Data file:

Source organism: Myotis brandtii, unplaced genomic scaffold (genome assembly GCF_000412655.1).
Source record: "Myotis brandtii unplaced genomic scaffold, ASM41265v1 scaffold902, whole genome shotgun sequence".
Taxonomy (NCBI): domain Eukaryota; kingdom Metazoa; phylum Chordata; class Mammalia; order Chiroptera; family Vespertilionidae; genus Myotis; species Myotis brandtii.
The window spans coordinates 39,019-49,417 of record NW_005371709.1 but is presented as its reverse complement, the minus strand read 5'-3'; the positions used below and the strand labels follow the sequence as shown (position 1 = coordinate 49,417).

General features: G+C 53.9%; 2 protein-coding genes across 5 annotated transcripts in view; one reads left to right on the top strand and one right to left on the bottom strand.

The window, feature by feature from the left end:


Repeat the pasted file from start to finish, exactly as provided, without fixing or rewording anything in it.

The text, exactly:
Source organism: Myotis brandtii, unplaced genomic scaffold (genome assembly GCF_000412655.1).
Source record: "Myotis brandtii unplaced genomic scaffold, ASM41265v1 scaffold902, whole genome shotgun sequence".
Taxonomy (NCBI): domain Eukaryota; kingdom Metazoa; phylum Chordata; class Mammalia; order Chiroptera; family Vespertilionidae; genus Myotis; species Myotis brandtii.
The window spans coordinates 39,019-49,417 of record NW_005371709.1 but is presented as its reverse complement, the minus strand read 5'-3'; the positions used below and the strand labels follow the sequence as shown (position 1 = coordinate 49,417).

General features: G+C 53.9%; 2 protein-coding genes across 5 annotated transcripts in view; one reads left to right on the top strand and one right to left on the bottom strand.

The window, feature by feature from the left end: